By Peter Green
Politico scored a coup this week by declaring that the war is over, and Common Core won it. One can only assume that Kim Hefling’s piece “How Common Core Quietly Won the War” bumped equally hard-hitting pieces such as “The Earth — Actually Flat After All” or “The Presidential Wisdom of Harold Stassen.”
Hefling’s main point is that Common Core is now everywhere, so it won. But this would be tantamount to saying that Kleenex has cornered 100 percent of the facial tissue market because all citizens wipe their noses on something that they call “Kleenex.”
Sure, there’s something called Common Core almost everywhere in education. But which Common Core Ish thing would we like to talk about?
State standards? Many states have changed the name and little else, but many states have further fiddled with the everyone-forgets-their-copyrighted standards, so that none particularly match any more.
Testing standards? A variety of Common Core based Big Standardized Tests are out there, and — for now — every state has to have one. But what those tests cover does not in any case correspond fully with the Common Core standards as originally written (for extreme instance, speaking and listening standards are not and likely never will be tested). And in many, if not most, school districts, curriculum and instruction are driven by the test, not the standards.
Curriculum standards? Most districts have “aligned” their curricula to the Common Core — but that process looks a lot like taking what you already do anyway and assigning various standards to it until your paperwork looks good.
Textbook standards? One of the biggest effects of Common Core was the huge windfall for textbook publishers as schools rushed to get textbook programs with “Common Core ready” stamped on them somewhere. But every publisher has their own idea about what the standards look like when interpreted on the textbook level — and absolutely nobody is in position to check their work, leading many analysts to conclude that many textbooks are not particularly “Common Core” at all.
Classroom standards? The final editor of all these programs is the teacher, who retains (in most districts) the ability to say, “While the Common Core Textbook/Curriculum/Script says to teach it this way, I’m looking at these kids and my professional judgment says we’re doing something else, instead.”
Add to these the consultants, college ed profs and clueless politicians who all think they are talking about Common Core and you have a brand that has absolutely lost its identity. You remember the blind men touching the tail, leg and trunk of the elephant? Well, in Common Core land they’re touching the leg of the elephant, a Victorian living room sofa and a plastic grocery bag filled with steamed cockroaches.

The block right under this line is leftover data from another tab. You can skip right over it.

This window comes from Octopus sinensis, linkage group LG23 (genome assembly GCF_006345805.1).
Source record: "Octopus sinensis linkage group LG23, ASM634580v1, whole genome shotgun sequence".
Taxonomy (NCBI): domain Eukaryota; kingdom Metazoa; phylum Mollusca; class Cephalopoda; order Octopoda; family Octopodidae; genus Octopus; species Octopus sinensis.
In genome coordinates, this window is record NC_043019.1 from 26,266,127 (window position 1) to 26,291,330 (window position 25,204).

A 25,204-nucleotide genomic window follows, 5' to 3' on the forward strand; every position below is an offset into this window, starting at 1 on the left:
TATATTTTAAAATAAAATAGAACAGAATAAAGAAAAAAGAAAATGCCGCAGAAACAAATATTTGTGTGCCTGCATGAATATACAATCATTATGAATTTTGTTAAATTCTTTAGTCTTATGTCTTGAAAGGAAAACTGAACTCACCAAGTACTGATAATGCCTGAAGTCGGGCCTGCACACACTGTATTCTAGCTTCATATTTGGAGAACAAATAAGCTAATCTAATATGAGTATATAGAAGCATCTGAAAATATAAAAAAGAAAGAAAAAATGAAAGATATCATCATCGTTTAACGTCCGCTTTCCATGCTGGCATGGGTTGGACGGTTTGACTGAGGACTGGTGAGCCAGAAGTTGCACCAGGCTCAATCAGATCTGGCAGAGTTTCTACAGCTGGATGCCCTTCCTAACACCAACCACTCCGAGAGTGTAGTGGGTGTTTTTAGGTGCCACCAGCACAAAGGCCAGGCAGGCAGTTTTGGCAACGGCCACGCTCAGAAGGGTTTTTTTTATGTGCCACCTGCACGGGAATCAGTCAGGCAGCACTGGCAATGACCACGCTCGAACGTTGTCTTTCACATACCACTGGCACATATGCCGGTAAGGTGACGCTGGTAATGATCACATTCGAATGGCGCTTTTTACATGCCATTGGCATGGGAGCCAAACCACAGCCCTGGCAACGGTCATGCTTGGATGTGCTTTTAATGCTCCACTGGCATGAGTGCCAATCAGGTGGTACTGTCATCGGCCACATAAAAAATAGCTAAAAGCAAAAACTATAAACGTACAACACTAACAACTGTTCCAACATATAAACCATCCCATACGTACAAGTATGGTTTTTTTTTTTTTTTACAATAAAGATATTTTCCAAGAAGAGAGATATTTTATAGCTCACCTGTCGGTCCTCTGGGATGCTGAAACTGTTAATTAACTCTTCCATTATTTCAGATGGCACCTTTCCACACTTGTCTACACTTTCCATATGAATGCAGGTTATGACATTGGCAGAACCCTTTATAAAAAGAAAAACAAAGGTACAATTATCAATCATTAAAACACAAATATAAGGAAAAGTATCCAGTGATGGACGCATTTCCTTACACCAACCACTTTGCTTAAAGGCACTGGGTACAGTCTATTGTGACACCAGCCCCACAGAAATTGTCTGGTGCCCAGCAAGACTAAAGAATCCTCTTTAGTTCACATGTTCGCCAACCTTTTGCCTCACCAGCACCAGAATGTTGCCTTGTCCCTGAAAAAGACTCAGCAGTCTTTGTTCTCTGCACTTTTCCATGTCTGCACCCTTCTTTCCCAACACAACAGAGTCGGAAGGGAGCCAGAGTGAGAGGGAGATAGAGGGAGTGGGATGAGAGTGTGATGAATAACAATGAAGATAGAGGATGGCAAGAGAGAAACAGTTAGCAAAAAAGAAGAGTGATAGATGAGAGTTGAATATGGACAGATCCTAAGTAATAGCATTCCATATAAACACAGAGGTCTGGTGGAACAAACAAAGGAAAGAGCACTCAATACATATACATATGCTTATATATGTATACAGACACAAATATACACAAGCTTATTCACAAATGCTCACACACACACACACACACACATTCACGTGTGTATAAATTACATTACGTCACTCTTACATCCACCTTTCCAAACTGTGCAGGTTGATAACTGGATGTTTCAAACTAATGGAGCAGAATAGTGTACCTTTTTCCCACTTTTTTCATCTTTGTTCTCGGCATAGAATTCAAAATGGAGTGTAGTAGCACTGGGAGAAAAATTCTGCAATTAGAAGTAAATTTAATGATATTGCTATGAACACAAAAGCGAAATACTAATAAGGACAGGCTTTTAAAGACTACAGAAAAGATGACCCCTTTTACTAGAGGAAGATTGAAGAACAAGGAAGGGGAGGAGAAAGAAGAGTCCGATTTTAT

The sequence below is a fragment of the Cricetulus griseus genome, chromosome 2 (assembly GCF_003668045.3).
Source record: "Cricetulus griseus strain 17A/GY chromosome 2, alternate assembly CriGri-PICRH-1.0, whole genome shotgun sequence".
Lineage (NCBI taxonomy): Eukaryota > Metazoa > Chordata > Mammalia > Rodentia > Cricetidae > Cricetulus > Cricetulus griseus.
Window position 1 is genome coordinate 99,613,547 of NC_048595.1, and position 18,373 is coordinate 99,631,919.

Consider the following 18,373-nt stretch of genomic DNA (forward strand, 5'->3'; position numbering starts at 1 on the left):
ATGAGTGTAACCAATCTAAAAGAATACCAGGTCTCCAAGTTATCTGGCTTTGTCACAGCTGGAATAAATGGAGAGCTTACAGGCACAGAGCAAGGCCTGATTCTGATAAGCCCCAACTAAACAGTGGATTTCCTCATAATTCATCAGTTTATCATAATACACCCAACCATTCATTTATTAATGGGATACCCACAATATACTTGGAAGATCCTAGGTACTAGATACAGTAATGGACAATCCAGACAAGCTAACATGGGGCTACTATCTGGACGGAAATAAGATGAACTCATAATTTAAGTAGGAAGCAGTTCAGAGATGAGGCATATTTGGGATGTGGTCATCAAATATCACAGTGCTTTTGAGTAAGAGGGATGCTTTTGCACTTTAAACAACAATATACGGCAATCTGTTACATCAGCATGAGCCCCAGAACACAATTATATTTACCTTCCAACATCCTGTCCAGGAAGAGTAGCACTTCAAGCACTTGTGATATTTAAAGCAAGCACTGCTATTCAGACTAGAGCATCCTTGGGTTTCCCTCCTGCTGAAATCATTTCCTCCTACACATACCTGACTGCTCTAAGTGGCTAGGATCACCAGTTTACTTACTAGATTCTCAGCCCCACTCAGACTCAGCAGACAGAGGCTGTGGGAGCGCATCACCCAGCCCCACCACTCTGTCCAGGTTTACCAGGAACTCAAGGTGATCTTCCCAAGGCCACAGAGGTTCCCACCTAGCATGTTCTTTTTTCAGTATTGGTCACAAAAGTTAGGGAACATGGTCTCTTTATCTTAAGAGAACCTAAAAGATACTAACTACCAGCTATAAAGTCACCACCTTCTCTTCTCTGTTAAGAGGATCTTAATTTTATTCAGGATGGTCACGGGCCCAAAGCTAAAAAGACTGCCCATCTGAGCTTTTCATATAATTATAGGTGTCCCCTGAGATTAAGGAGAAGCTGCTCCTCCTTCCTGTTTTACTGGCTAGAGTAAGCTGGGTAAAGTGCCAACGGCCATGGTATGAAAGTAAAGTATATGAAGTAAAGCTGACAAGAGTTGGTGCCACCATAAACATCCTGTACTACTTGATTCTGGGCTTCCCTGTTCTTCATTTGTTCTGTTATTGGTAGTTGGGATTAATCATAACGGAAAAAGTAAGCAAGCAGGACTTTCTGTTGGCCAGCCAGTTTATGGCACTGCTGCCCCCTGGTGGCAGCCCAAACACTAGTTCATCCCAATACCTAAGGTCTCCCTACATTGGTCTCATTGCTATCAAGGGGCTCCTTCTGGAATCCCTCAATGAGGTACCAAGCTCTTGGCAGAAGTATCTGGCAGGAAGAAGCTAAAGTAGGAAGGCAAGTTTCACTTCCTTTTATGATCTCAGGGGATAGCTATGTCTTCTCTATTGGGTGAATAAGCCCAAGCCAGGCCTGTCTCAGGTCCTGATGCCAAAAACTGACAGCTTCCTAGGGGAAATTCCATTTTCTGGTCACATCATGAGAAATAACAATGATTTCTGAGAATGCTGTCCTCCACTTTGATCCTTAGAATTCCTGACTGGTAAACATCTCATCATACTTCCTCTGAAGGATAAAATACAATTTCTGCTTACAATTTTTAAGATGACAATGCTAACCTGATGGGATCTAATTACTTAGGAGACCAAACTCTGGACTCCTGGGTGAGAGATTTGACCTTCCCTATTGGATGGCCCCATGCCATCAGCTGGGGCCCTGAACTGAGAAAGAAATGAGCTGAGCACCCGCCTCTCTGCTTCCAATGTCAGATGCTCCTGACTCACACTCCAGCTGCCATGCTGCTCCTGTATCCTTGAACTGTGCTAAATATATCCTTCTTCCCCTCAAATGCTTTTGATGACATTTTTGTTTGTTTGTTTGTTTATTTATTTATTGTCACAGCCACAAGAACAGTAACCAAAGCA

Hefling tries to skirt the issue by not really addressing what the success of Common Core was supposed to look like. She refers to CCSS as “the math and English standards designed to develop critical thinking” which is A) baloney and B) unnecessary. Show me the CCSS standards that require critical thinking, and then explain to me why anybody needed CCSS to promote critical thinking in the first place.
She also references the idea that Common Core allows teachers to share ideas, as if that was somehow impossible before. She includes a testimonial from a Florida principal who provides the six zillionth iteration of the “Before we had the Common Core, we didn’t know how the hell to do our jobs” narrative.
If the picture of success was supposed to be that everyone in the public education system (not the private schools! never the private schools!) had to deal with something that had the words “Common Core” attached to it, then yes, CCSS has won.
But if, as was actually the case, the goal was to have identical standards pursued and measured in every public classroom in the country, with teachers working in virtual lockstep to pursue exactly the same goals– then, no — the Common Core lost. It failed. It was a sledgehammer that was supposed to beat open the brick wall of US schooling, and instead shattered into a million different bits.
And Hefling doesn’t even talk about the other promise of the Core — that all students would be college and career ready. We supposedly have several years’ worth of Common Core grads out there now — how are they doing? Are colleges reporting an uptick in well-prepared freshmen? Are businesses reporting a drop in their training needs? Hefling and her Core-adoring sources don’t address that at all. Can you guess why?
Originally posted at Curmudgucation